WARNING: This post has nothing to do with CreatingArtDaily. It is more of a PublicServiceAnnouncement.
I’d like to introduce you to my newest kitchen accessory,
the CROCKERY CHEF!
The CROCKERY CHEF became a part of my life yesterday after finding it for $3 at Goodwill. I had had a perfectly good, if not slightly-too-large-for-my-kitchen-but-I-got-it-for-free, crock pot that I had used once before to expected results, but I found out, two nights ago after an evening of babysitting for 4 hours, after having worked all day, that ye olde crocke potte had gone ahead and ghosted out on me, ALAS. I ate chips and half a container of cottage cheese.
The CROCKERY CHEF is different from my old crock pot in one way. When I tried to remove the brown glazed pot from its creamy avocado green aluminum housing, I discovered that the CROCKERY CHEF, in fact, does not come apart! This may date me a little to admit that I had no idea that there were crock pots that did not separate. I mean, my mom moved to North Carolina from New York when she was 28, so I did not even grow up in a house with a crock pot. I am really starting from scratch here.
So after happily tupperwaring up my tomato sauce, which confirmed that my 40-year old CROCKERY CHEF does work (and how!), HOW DO I CLEAN IT*, I asked myself. Repeatedly. For the next 24 hours.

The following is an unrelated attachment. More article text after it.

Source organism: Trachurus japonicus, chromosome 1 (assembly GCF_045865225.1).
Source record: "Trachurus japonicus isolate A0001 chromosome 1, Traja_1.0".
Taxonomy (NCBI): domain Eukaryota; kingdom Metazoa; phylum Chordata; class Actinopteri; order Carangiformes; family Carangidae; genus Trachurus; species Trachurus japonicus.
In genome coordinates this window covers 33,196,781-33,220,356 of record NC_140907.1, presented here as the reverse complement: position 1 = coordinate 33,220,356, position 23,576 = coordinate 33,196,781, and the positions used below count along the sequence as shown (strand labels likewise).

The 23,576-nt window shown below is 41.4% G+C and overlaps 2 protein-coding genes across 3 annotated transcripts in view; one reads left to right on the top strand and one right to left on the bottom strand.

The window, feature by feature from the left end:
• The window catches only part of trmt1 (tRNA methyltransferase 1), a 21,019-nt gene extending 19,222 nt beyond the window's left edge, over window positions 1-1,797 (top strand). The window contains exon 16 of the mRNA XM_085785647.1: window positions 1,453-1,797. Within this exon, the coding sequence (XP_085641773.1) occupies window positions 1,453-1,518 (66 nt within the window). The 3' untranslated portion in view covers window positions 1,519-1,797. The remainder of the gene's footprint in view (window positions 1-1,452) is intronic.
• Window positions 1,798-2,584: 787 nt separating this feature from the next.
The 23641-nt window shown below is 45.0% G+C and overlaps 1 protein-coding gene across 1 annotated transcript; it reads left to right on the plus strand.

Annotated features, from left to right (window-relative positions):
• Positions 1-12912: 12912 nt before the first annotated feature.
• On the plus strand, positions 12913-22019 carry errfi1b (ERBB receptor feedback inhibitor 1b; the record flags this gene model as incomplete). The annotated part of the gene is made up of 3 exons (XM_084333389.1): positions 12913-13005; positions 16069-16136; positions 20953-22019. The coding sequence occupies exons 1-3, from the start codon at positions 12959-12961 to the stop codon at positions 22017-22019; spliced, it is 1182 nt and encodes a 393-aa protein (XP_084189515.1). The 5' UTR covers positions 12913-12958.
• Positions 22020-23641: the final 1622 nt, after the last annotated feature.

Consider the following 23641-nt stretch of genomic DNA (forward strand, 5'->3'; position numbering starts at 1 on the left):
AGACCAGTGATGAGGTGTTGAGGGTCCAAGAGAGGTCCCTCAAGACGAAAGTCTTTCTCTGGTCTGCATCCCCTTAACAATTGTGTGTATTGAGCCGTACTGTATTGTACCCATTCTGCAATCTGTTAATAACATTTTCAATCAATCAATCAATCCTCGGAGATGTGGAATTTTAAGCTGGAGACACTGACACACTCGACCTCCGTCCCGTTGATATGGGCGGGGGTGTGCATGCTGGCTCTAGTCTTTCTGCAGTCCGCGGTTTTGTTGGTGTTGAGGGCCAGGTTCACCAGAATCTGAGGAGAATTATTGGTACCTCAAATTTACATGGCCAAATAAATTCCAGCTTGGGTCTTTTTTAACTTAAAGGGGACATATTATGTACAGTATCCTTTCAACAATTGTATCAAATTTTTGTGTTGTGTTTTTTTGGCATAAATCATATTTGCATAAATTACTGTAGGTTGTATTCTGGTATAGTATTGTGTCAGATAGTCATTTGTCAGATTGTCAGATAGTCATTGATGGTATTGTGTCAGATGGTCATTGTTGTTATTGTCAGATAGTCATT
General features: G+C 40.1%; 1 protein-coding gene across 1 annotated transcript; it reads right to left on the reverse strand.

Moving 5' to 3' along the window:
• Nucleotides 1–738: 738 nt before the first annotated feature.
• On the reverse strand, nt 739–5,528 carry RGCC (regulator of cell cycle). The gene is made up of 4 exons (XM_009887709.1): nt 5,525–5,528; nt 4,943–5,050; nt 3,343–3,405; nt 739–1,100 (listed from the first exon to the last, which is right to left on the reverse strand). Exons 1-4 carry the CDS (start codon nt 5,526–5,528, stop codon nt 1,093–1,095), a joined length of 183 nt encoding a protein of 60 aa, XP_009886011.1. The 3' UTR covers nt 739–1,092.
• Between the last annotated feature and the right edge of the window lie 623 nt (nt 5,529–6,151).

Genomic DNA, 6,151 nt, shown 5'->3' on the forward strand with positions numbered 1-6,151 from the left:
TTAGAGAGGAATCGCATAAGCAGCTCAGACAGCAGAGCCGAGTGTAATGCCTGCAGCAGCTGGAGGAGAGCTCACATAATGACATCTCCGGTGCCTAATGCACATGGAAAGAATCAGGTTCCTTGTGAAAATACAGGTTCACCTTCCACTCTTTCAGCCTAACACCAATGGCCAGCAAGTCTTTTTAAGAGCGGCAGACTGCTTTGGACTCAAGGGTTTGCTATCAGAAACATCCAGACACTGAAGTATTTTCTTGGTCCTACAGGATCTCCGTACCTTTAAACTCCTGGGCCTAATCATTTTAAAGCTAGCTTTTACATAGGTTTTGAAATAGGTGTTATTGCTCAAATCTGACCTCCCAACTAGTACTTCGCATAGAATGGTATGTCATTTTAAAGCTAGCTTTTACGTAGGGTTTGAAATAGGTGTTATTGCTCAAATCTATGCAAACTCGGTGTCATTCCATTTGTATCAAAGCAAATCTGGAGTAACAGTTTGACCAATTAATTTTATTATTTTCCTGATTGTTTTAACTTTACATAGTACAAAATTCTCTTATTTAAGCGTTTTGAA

This evening’s 45 minutes of Googling how to clean a one-piece crock pot churned out, you guessed it, A CROCK OF SHIT. All of which I’m sure would have been helpful if you were wondering which kind is better the one-piece or the two-piece kind, and if you have the two-piece kind this is how you clean it, and oh yeah, it’s just like all your other dishes.
I did find this little tidbit on a forum thread last updated December 11, 2001, from Gretchen Weaver on December 8, 2001:
“Place… the crockpot with the unremoveable
pot in the sink. (Obviously you don’t have water in the sink.)
Fill with hot soapy water above the cooking line. Place the lid on
top and let set 30 minutes or until you have time to come back to
it. Take the lid off, set the pot on it’s side on the edge of the
sink (the water will pour out), take your dish rag & wash the liner.
Rinse with hot water. Set upside down in the drainer. All done.”
Jesus Christ, thank you, Gretchen. That is all I wanted to know. Don’t get water on the electric shit. Pour it out super careful.
I hope that by having repeated the word crock pot in this post so many times, eventually it will come up when other folks inevitably search for how to clean their one-piece or unremovable crock pot or slow cooker in the sink without getting the electric parts wet.
*I know this makes it sound like I didn’t clean it out before I cooked in it, but I did! I took a soapy sponge and wiped it. Then rinsed all the soap out of the sponge and wiped it. Then rinsed all the suds off of the sponge. Then wiped it again. Then dried it with a clean rag. But that would never work after having cooked in it, duh.